Father Versus Friend.
“Discipline your children while there is hope. Otherwise you will ruin their lives.” – Proverbs 19:18 NLT
As the father of six children, I know a fair amount about raising kids. Notice I didn’t say I knew a lot about raising kids WELL. In thirty-plus years of parenting, I have made my fair share of mistakes, and I continue to make them. But one of the most significant battles I have faced as a father is the temptation to try and be my children’s best friend, rather than their father. Here’s how it looks. Any time I have let slide some less-than-acceptable behavior because I didn’t want to run the risk of making them mad at me, I have traded in being a father for being a friend. When I have refused to punish their actions because I wanted to avoid the confrontation, I have made friendship more important than fatherhood. And every time I have made being a friend to my kids the driving factor in our relationship, I have done them a disservice. My kids don’t need me to be their best buddy, they need me to be their dad. And sometimes that role requires me to discipline and train them. Turning a blind eye to their behavior is not love, it’s a form of child abuse. When I do it, I am allowing them to act in such a way that is unacceptable and potentially harmful to their future. The Proverbs call us to discipline our children while there is still hope. In other words, there is a window of opportunity in which we can instill into our kids the kind of discipline that will ultimately manifest itself in self-discipline. We are called to teach and train them. We are commanded to encourage them and, at times, admonish them. The desire to have them like me is a dangerous one. It seems so worthwhile and right. But how many times have we sacrificed their future well-being because we refused to teach them the consequences of their actions? That kind of parenting can ruin their lives. It makes them selfish and self-centered. It teaches them that the world revolves around them. It encourages them to become self-focused children who grow up to become self-absorbed, narcissistic adults.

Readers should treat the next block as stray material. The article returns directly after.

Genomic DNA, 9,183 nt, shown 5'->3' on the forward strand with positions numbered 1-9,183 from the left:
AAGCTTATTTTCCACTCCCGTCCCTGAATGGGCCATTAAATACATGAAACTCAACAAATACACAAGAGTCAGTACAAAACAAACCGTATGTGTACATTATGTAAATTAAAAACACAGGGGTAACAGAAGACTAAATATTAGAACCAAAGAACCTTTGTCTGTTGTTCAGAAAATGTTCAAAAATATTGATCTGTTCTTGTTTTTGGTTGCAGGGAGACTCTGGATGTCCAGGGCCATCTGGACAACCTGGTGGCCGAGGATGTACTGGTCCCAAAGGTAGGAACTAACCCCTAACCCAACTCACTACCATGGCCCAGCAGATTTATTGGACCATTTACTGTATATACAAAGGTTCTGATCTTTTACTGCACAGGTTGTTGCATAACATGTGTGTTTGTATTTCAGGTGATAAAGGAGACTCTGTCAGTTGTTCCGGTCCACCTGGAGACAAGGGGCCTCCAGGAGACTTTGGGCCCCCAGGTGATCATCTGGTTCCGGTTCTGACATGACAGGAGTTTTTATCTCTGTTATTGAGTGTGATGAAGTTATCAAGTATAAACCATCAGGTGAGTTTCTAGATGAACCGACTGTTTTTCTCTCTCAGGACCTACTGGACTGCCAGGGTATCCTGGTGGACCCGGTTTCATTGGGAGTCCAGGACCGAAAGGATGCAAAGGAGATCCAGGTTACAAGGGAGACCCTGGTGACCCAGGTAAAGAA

Coddling and caving into our kids now will only ruin them later. We are called to be their parents, not their best friends. That doesn’t mean we don’t have to worry about whether our children like us or not. But it does mean that we may have to run the risk of making them angry at times in order to help make them godly. Giving in to their every whim is not good for them, but simply bad parenting. Over the years, I have often found myself refusing to discipline my children just because I didn’t want to be unpopular. I have stayed quiet when I should have spoken up. I have looked the other way when I have should have pointed out what I saw. I have avoided when I should have confronted. Parenting is a long-term commitment. If we focus on short-term gains, not only will we lose, so will our children. We need to view what we do as an investment that pays future dividends, not a quick-fix remedy that makes our kids happy for the moment. When we parent that way we aren’t doing our kids any favors. While our children may not appreciate our discipline now, a day is coming when they will look back and recognize our efforts with gratitude not regret.
Father, help me be faithful to remain firm in my role as the disciplinarian of my kids. Don’t let me sacrifice the long-term goals for short-term gains. But also make sure I always discipline in love, not anger. Amen.
Grow Pastor & Minister to Men